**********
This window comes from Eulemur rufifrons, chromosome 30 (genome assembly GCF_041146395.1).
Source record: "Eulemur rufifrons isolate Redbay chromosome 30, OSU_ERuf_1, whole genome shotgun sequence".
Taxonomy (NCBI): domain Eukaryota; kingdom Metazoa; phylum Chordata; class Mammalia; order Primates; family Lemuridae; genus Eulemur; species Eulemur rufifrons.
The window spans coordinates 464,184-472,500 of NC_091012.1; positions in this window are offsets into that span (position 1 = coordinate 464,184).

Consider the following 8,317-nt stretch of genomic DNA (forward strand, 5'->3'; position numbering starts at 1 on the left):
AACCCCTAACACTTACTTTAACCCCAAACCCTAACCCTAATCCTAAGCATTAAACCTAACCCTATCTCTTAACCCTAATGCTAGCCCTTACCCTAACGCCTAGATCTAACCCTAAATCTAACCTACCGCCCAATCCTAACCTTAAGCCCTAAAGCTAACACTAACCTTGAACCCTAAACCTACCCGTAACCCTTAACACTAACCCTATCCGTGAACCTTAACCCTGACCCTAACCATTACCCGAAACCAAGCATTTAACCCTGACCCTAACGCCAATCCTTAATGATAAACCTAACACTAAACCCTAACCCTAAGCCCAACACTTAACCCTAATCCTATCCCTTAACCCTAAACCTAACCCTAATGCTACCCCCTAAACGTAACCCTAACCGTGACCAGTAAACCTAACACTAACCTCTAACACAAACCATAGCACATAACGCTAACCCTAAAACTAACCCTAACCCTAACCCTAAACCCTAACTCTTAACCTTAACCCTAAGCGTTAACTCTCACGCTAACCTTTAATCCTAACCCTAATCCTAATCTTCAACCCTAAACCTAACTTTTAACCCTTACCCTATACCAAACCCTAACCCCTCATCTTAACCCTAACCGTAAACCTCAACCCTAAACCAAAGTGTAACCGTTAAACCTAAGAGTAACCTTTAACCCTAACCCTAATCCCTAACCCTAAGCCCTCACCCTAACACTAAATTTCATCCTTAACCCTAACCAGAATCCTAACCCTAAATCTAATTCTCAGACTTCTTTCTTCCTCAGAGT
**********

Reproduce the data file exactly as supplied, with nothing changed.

This window comes from Eulemur rufifrons, chromosome 30 (genome assembly GCF_041146395.1).
Source record: "Eulemur rufifrons isolate Redbay chromosome 30, OSU_ERuf_1, whole genome shotgun sequence".
Taxonomy (NCBI): domain Eukaryota; kingdom Metazoa; phylum Chordata; class Mammalia; order Primates; family Lemuridae; genus Eulemur; species Eulemur rufifrons.
The window spans coordinates 464,184-472,500 of NC_091012.1; positions in this window are offsets into that span (position 1 = coordinate 464,184).

Consider the following 8,317-nt stretch of genomic DNA (forward strand, 5'->3'; position numbering starts at 1 on the left):
AACCCCTAACACTTACTTTAACCCCAAACCCTAACCCTAATCCTAAGCATTAAACCTAACCCTATCTCTTAACCCTAATGCTAGCCCTTACCCTAACGCCTAGATCTAACCCTAAATCTAACCTACCGCCCAATCCTAACCTTAAGCCCTAAAGCTAACACTAACCTTGAACCCTAAACCTACCCGTAACCCTTAACACTAACCCTATCCGTGAACCTTAACCCTGACCCTAACCATTACCCGAAACCAAGCATTTAACCCTGACCCTAACGCCAATCCTTAATGATAAACCTAACACTAAACCCTAACCCTAAGCCCAACACTTAACCCTAATCCTATCCCTTAACCCTAAACCTAACCCTAATGCTACCCCCTAAACGTAACCCTAACCGTGACCAGTAAACCTAACACTAACCTCTAACACAAACCATAGCACATAACGCTAACCCTAAAACTAACCCTAACCCTAACCCTAAACCCTAACTCTTAACCTTAACCCTAAGCGTTAACTCTCACGCTAACCTTTAATCCTAACCCTAATCCTAATCTTCAACCCTAAACCTAACTTTTAACCCTTACCCTATACCAAACCCTAACCCCTCATCTTAACCCTAACCGTAAACCTCAACCCTAAACCAAAGTGTAACCGTTAAACCTAAGAGTAACCTTTAACCCTAACCCTAATCCCTAACCCTAAGCCCTCACCCTAACACTAAATTTCATCCTTAACCCTAACCAGAATCCTAACCCTAAATCTAATTCTCAGACTTCTTTCTTCCTCAGAGT